More than 170 Mesopotamian artefacts, including wall reliefs, jewellery and tablets, go on display at the Museum of History today, in the first exhibition of its kind in Hong Kong.
"The Wonders of Ancient Mesopotamia" - which explores the period from 3,500BC to 539BC of the area that today includes parts of Iraq, Syria and Turkey - showcases objects from the British Museum's Middle East Department. It is the first time Hong Kong has held an exhibition of Mesopotamian artefacts.
The Museum of History and Jockey Club each contributed half the HK$13.8 million cost of the exhibition, which is jointly organised by the Museum of History and the British Museum. Among the artefacts, visitors will find cuneiform scripts - the earliest known form of writing - gold jewellery, cylinder seals used for legal and commercial purposes, spearheads, relief panels and palace furnishings of bronze and ivory. There are fragments from the library of Assyrian King Ashurbanipal, who was unusually literate and scholarly. His is the oldest surviving royal library.
The exhibition showcases Mesopotamia's innovations including the method of counting and measurement which led to the system of dividing hours and minutes into 60.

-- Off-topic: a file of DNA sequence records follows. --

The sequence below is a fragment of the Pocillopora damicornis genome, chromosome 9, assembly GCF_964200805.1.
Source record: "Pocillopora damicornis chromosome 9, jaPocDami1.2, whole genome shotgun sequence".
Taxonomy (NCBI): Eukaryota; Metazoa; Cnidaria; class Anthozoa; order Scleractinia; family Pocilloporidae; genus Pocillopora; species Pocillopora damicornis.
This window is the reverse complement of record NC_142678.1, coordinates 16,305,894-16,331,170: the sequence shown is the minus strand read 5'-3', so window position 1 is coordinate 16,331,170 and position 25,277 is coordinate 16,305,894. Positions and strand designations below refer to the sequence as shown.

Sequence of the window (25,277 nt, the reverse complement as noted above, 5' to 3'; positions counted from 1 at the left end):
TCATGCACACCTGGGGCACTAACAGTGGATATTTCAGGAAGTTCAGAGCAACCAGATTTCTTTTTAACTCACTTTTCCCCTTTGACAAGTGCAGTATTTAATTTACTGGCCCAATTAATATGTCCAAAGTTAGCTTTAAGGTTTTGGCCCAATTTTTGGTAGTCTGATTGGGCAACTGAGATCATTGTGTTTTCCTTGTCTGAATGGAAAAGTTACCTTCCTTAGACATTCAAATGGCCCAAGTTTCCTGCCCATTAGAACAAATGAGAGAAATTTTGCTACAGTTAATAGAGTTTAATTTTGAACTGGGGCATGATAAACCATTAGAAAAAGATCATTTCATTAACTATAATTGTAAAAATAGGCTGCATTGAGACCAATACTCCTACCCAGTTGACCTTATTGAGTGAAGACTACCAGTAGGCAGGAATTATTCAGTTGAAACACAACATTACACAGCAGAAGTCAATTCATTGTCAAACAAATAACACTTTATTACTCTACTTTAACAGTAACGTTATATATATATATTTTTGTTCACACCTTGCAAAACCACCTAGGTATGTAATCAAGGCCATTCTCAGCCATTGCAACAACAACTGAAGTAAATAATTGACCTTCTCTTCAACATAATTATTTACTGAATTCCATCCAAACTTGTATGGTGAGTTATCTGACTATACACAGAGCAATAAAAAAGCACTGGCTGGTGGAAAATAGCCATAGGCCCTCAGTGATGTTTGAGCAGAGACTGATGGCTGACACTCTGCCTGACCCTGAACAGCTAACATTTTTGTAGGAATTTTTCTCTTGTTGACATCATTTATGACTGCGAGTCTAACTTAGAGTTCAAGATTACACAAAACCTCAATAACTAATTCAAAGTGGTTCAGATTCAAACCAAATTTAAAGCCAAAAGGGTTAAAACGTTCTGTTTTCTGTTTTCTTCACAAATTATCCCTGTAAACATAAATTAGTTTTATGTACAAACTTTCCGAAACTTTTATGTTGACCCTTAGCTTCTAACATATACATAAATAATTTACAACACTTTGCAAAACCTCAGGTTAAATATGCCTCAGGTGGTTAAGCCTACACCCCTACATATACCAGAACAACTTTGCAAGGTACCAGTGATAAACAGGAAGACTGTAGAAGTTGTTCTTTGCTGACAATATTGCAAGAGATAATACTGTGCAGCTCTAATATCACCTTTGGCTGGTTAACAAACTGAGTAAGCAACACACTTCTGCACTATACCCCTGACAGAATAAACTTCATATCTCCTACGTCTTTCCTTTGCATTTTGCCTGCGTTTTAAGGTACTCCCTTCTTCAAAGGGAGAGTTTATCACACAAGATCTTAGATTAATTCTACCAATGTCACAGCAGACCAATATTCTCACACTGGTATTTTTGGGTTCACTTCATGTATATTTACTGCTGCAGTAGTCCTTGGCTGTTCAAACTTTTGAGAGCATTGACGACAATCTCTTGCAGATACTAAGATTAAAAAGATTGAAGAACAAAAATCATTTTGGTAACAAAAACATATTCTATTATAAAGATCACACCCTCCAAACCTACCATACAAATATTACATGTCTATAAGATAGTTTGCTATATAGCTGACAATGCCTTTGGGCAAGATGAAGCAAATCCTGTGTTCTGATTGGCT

"The Mesopotamian civilisation had such a big influence on the arts, urban life, astrology, the system of telling time and more," Museum of History chief curator Susanna Siu Lai-kuen said. "The innovations of Mesopotamia are very relevant to our lives today. We thought it was important to bring this to the public."
Sarah Collins, curator of the British Museum's Middle East Department, said Mesopotamia was an advanced civilisation. "In their administration, legal affairs, politics and religion, they were very well-organised," she said. Chief Secretary Carrie Lam Cheng Yuet-ngor, British Museum deputy director Andrew Burnett, British Consul General to Hong Kong and Macau Caroline Wilson and Director of Leisure and Cultural Services Betty Fung Ching Suk-yee attended the exhibition's launch yesterday.
Mesopotamia included the Sumerian, Assyrian and Babylonian empires.
The exhibit takes visitors through the agricultural developments of Sumer, the military might of Assyria and the legacy of cosmopolitan Babylonia.
Also covered in the museum are the hanging gardens of Babylon, the only one of the seven wonders of the ancient world that has not been found.
The exhibit runs until May 13. Entry is HK$10.